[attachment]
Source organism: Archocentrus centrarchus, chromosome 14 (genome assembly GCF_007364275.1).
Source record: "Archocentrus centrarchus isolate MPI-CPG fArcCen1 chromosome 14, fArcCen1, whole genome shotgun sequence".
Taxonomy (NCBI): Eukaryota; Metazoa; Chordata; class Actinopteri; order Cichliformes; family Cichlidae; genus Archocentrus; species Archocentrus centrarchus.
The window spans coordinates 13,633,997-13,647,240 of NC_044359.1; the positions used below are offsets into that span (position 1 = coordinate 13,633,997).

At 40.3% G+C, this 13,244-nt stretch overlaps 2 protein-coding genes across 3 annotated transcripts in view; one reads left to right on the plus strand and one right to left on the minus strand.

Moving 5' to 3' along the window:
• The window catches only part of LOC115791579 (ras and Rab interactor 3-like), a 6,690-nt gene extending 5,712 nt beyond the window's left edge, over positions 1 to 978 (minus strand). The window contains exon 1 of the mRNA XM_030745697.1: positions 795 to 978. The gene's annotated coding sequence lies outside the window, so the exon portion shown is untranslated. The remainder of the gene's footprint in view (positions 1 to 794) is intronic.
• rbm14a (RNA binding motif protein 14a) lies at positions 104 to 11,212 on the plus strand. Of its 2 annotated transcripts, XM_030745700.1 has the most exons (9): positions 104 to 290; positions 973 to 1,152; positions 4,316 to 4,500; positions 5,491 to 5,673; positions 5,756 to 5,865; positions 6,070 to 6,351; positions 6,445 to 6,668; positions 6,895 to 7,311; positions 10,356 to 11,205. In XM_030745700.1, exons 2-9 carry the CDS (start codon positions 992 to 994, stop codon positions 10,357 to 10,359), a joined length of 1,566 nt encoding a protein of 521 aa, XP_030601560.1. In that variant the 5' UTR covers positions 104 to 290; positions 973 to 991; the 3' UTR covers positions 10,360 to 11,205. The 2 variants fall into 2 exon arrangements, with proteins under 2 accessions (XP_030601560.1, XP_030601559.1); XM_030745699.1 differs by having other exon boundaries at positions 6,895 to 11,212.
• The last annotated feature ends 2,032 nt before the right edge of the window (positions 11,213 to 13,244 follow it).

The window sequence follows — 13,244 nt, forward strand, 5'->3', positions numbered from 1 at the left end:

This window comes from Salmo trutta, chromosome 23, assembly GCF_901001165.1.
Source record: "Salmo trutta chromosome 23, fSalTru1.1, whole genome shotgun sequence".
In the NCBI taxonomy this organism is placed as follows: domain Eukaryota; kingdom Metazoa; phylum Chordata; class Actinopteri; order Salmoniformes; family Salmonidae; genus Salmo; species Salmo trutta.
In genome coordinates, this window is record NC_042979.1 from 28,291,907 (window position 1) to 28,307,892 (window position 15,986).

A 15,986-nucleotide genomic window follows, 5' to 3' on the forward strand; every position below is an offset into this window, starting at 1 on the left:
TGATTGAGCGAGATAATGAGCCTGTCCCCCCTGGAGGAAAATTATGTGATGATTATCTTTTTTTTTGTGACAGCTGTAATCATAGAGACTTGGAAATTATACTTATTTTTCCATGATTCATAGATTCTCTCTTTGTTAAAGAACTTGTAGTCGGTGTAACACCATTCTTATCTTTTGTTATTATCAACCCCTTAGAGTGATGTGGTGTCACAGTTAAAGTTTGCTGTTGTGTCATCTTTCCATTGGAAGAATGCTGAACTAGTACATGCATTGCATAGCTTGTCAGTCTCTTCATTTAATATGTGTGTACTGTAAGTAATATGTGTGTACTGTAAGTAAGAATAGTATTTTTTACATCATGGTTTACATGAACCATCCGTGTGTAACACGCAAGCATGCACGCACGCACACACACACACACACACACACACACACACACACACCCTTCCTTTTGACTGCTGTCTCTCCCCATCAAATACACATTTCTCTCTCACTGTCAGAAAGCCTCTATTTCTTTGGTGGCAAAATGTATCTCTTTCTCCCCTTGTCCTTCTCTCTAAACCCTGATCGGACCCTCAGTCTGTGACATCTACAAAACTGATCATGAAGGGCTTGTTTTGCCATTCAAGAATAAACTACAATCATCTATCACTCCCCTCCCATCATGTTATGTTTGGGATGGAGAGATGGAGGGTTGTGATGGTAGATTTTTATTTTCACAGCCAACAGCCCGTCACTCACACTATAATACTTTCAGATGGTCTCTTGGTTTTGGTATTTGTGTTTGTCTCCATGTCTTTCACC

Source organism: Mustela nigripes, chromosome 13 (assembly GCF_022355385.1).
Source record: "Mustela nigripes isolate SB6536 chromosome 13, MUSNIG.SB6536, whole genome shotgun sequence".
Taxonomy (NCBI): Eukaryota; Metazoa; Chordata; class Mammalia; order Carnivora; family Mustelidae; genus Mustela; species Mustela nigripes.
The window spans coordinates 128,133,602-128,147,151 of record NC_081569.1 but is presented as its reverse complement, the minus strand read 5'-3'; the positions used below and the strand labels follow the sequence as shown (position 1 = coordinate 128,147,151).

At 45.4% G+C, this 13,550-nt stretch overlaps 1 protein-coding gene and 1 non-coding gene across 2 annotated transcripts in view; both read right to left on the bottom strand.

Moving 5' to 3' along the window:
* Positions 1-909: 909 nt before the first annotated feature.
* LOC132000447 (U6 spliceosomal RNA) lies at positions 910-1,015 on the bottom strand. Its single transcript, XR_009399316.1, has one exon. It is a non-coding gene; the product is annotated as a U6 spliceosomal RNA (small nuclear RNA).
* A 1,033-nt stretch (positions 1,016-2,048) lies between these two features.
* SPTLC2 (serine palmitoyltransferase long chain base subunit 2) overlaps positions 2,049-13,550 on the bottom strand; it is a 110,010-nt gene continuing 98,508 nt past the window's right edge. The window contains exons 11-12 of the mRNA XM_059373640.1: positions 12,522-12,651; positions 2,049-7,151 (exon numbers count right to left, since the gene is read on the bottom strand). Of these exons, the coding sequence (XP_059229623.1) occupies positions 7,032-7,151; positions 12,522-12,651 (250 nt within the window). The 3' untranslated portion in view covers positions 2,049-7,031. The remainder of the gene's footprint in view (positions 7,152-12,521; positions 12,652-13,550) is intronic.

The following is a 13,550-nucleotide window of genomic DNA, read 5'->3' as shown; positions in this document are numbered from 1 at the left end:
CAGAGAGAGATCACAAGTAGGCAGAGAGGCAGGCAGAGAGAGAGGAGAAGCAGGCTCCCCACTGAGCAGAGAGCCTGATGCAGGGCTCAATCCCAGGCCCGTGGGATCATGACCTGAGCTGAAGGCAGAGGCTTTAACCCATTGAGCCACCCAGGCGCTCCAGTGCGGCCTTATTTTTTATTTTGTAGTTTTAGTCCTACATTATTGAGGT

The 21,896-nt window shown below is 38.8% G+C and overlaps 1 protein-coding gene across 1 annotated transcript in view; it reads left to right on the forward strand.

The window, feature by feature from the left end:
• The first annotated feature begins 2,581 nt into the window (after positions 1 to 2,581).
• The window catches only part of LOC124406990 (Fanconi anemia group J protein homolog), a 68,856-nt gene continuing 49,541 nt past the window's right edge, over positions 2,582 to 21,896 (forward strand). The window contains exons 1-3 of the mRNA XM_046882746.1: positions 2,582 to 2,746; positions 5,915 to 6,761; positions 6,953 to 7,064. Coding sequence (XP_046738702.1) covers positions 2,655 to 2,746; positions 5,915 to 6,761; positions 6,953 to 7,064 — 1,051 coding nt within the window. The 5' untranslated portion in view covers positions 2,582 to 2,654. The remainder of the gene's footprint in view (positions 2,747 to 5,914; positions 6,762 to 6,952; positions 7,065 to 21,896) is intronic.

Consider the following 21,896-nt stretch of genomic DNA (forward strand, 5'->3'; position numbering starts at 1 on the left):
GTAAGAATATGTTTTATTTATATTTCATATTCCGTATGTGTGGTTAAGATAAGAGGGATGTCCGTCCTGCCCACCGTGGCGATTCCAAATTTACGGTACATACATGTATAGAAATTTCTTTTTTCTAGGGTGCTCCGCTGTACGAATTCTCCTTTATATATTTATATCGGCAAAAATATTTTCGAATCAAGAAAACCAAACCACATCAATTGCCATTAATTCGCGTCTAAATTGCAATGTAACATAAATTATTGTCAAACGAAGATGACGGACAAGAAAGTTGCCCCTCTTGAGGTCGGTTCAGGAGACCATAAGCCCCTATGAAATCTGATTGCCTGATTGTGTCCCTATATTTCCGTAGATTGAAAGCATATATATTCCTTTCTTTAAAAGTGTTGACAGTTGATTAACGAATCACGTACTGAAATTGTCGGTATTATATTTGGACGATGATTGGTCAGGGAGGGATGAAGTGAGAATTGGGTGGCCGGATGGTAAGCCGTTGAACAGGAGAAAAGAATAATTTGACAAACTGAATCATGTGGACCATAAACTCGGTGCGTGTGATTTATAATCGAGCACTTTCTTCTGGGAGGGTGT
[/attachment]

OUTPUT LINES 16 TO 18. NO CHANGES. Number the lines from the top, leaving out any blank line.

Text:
TGATTGAGCGAGATAATGAGCCTGTCCCCCCTGGAGGAAAATTATGTGATGATTATCTTTTTTTTTGTGACAGCTGTAATCATAGAGACTTGGAAATTATACTTATTTTTCCATGATTCATAGATTCTCTCTTTGTTAAAGAACTTGTAGTCGGTGTAACACCATTCTTATCTTTTGTTATTATCAACCCCTTAGAGTGATGTGGTGTCACAGTTAAAGTTTGCTGTTGTGTCATCTTTCCATTGGAAGAATGCTGAACTAGTACATGCATTGCATAGCTTGTCAGTCTCTTCATTTAATATGTGTGTACTGTAAGTAATATGTGTGTACTGTAAGTAAGAATAGTATTTTTTACATCATGGTTTACATGAACCATCCGTGTGTAACACGCAAGCATGCACGCACGCACACACACACACACACACACACACACACACACACACCCTTCCTTTTGACTGCTGTCTCTCCCCATCAAATACACATTTCTCTCTCACTGTCAGAAAGCCTCTATTTCTTTGGTGGCAAAATGTATCTCTTTCTCCCCTTGTCCTTCTCTCTAAACCCTGATCGGACCCTCAGTCTGTGACATCTACAAAACTGATCATGAAGGGCTTGTTTTGCCATTCAAGAATAAACTACAATCATCTATCACTCCCCTCCCATCATGTTATGTTTGGGATGGAGAGATGGAGGGTTGTGATGGTAGATTTTTATTTTCACAGCCAACAGCCCGTCACTCACACTATAATACTTTCAGATGGTCTCTTGGTTTTGGTATTTGTGTTTGTCTCCATGTCTTTCACC

Source organism: Mustela nigripes, chromosome 13 (assembly GCF_022355385.1).
Source record: "Mustela nigripes isolate SB6536 chromosome 13, MUSNIG.SB6536, whole genome shotgun sequence".